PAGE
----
Downtime or data loss due to computers overheating can mean a loss of productivity and profit for your business. If your servers are acting strangely, showing memory areas, or just refusing to boot, they may have overheated once too often and left you with a problem. Overheating in an industrial environment is not unusual. Fortunately, there are some preventive measures you take to minimize the chances it will happen again.
Dust accumulating within computer housings is probably the chief cause of overheating. It blocks cooling vents and causes internal fans to operate less efficiently. If it becomes layered on the components that tend to get hot, it only confines the heat and makes the problem worse. Cooling fans are forced to work harder and can burn out.
Constantly cleaning out your servers is not a good solution. Instead, the HVAC system that cools your server room, or everywhere else in your premises that computers are found should be able to filter out dust down to the finest particle size possible. Be sure to change the filter regularly.
This is another common problem. Poorly located servers and PCs can constrict the flow of air so that computers aren’t properly cooled. Server rooms should utilize open racks or specifically cooled cabinets so that every computer has a strong flow of cooled air. Workstations should also be placed so that airflow is not constricted. Make sure that every computer is placed for maximum ventilation, and that none of the vents is blocked or even restricted by any objects placed on the desktop.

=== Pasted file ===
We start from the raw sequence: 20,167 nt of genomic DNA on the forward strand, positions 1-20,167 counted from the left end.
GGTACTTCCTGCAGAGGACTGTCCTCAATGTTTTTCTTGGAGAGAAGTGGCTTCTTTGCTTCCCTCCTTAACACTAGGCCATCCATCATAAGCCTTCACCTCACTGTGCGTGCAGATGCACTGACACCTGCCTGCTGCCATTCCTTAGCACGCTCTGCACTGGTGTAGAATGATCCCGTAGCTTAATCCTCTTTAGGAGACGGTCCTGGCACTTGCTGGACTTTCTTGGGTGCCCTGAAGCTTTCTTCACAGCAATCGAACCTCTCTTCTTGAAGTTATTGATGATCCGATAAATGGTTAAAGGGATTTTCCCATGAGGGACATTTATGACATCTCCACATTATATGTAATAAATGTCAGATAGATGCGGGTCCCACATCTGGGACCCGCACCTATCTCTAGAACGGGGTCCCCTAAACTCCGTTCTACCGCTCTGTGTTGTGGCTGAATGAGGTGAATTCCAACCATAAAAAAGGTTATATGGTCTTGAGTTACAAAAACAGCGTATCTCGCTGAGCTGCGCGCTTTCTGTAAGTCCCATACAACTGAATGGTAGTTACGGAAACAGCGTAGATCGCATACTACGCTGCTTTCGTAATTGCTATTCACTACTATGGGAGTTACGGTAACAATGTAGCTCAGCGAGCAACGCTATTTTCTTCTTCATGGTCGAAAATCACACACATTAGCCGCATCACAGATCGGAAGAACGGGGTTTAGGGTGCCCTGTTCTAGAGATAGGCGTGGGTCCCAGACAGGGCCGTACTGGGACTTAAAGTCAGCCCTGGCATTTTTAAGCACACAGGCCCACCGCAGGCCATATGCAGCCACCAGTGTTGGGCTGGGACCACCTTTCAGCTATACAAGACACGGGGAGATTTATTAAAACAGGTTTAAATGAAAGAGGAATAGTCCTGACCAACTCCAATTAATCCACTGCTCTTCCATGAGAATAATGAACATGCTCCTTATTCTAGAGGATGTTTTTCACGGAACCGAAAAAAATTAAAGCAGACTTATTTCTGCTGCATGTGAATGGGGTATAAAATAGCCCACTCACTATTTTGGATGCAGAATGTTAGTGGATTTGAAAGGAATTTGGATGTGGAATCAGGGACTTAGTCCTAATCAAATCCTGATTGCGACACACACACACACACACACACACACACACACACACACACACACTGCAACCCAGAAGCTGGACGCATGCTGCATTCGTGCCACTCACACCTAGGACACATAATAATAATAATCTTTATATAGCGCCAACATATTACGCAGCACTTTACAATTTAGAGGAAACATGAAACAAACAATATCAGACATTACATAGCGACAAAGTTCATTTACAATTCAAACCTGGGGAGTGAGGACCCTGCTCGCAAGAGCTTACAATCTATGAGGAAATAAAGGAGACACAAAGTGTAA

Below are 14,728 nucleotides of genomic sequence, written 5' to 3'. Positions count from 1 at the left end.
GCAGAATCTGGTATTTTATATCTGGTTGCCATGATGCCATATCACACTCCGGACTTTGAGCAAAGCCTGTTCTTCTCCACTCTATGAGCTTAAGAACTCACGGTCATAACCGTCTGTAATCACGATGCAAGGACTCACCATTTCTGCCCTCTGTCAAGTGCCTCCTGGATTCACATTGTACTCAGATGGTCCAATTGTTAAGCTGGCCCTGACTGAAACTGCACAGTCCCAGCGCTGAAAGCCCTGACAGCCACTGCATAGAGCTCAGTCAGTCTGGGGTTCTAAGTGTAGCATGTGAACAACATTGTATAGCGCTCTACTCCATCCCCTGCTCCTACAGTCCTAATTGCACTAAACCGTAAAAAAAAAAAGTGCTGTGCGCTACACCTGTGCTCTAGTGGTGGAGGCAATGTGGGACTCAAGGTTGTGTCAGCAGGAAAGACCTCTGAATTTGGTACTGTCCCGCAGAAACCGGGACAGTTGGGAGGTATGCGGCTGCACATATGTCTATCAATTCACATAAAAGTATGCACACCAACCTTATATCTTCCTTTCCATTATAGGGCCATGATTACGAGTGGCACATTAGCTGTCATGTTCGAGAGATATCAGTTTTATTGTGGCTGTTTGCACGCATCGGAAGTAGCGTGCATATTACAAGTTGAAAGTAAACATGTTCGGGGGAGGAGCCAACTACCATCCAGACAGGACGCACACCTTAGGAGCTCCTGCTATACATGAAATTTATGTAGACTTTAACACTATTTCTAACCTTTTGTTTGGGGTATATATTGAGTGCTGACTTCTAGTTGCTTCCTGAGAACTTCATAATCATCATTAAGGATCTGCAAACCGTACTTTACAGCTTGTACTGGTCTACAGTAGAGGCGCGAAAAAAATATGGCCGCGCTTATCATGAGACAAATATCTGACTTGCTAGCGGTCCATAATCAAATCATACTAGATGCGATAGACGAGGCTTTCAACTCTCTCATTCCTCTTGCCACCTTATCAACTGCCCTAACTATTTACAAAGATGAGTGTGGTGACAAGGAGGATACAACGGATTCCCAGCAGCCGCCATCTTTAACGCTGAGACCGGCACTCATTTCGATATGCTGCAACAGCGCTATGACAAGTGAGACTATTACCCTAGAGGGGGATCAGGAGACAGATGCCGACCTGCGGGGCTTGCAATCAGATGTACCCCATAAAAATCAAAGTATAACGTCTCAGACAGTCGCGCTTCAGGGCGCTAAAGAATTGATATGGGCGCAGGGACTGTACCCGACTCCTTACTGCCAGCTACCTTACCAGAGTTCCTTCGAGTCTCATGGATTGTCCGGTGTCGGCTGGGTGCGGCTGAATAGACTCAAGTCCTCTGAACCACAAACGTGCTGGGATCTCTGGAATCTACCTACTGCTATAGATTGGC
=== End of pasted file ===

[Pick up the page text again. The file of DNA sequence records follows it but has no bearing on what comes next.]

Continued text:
All computers generate heat. This only makes the room around them warmer and contributes to rising temperatures. It’s recommended that server rooms stay at around 70 degrees Fahrenheit. Monitor temperatures both at and around your servers and workstations. For critical server rooms, add equipment like water or air-cooled chillers, evaporators, and cooling air or water heat pumps. These can be designed in a complete system that allow flowing water or pumped air at lower temperatures to carry off and vent any excess heat. Companies like MTA Australasia and similar business can help you find and install equipment that will work for you.
Don’t expect your computers to last long if they’re functioning at near total capacity. Monitor your network traffic and try to distribute workload so that none of your servers is working longer and harder than it should be. Otherwise, it’s generating more heat and will break down sooner. Redistribute demand to compensate for traffic spikes and CPU usage. Shut off unnecessary servers and unused PCs at night. If necessary, add new servers. The investment is worth it if it prevents overheating and failure at a critical time.
Never forget that your computers are not indestructible, especially under harsh conditions. Proactive cooling measures will extend the life of your equipment and allow you to get more value from them.
About the Author:
Kara Masterson is a freelance writer from Utah. She enjoys Tennis and spending time with her family.